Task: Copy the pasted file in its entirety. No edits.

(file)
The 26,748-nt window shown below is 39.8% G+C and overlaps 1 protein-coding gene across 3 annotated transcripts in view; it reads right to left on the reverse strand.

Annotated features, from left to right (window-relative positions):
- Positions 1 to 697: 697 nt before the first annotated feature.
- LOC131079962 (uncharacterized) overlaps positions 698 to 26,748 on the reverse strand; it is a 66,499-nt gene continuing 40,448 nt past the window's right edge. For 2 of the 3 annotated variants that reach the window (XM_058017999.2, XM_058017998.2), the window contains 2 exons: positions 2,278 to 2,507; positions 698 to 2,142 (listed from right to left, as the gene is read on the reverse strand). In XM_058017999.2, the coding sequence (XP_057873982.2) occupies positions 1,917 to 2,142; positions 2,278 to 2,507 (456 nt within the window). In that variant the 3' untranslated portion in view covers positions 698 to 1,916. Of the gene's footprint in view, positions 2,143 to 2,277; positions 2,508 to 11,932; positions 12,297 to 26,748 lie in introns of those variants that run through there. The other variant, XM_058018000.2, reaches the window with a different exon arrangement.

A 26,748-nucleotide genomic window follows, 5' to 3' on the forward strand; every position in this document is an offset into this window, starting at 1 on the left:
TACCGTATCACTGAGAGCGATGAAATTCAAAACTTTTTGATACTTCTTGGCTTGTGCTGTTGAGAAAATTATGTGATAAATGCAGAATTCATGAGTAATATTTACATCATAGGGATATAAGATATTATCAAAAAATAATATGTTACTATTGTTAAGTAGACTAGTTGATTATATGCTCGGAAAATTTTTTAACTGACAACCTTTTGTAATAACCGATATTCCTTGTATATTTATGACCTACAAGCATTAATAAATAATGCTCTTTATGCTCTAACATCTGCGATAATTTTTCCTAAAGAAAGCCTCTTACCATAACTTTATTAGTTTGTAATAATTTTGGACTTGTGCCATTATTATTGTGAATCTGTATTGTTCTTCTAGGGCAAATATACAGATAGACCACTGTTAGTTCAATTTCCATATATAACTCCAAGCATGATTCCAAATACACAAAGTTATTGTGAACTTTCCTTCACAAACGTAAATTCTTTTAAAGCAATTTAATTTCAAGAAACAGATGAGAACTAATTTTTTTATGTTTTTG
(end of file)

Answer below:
The 26,748-nt window shown below is 39.8% G+C and overlaps 1 protein-coding gene across 3 annotated transcripts in view; it reads right to left on the reverse strand.

Annotated features, from left to right (window-relative positions):
- Positions 1 to 697: 697 nt before the first annotated feature.
- LOC131079962 (uncharacterized) overlaps positions 698 to 26,748 on the reverse strand; it is a 66,499-nt gene continuing 40,448 nt past the window's right edge. For 2 of the 3 annotated variants that reach the window (XM_058017999.2, XM_058017998.2), the window contains 2 exons: positions 2,278 to 2,507; positions 698 to 2,142 (listed from right to left, as the gene is read on the reverse strand). In XM_058017999.2, the coding sequence (XP_057873982.2) occupies positions 1,917 to 2,142; positions 2,278 to 2,507 (456 nt within the window). In that variant the 3' untranslated portion in view covers positions 698 to 1,916. Of the gene's footprint in view, positions 2,143 to 2,277; positions 2,508 to 11,932; positions 12,297 to 26,748 lie in introns of those variants that run through there. The other variant, XM_058018000.2, reaches the window with a different exon arrangement.

A 26,748-nucleotide genomic window follows, 5' to 3' on the forward strand; every position in this document is an offset into this window, starting at 1 on the left:
TACCGTATCACTGAGAGCGATGAAATTCAAAACTTTTTGATACTTCTTGGCTTGTGCTGTTGAGAAAATTATGTGATAAATGCAGAATTCATGAGTAATATTTACATCATAGGGATATAAGATATTATCAAAAAATAATATGTTACTATTGTTAAGTAGACTAGTTGATTATATGCTCGGAAAATTTTTTAACTGACAACCTTTTGTAATAACCGATATTCCTTGTATATTTATGACCTACAAGCATTAATAAATAATGCTCTTTATGCTCTAACATCTGCGATAATTTTTCCTAAAGAAAGCCTCTTACCATAACTTTATTAGTTTGTAATAATTTTGGACTTGTGCCATTATTATTGTGAATCTGTATTGTTCTTCTAGGGCAAATATACAGATAGACCACTGTTAGTTCAATTTCCATATATAACTCCAAGCATGATTCCAAATACACAAAGTTATTGTGAACTTTCCTTCACAAACGTAAATTCTTTTAAAGCAATTTAATTTCAAGAAACAGATGAGAACTAATTTTTTTATGTTTTTG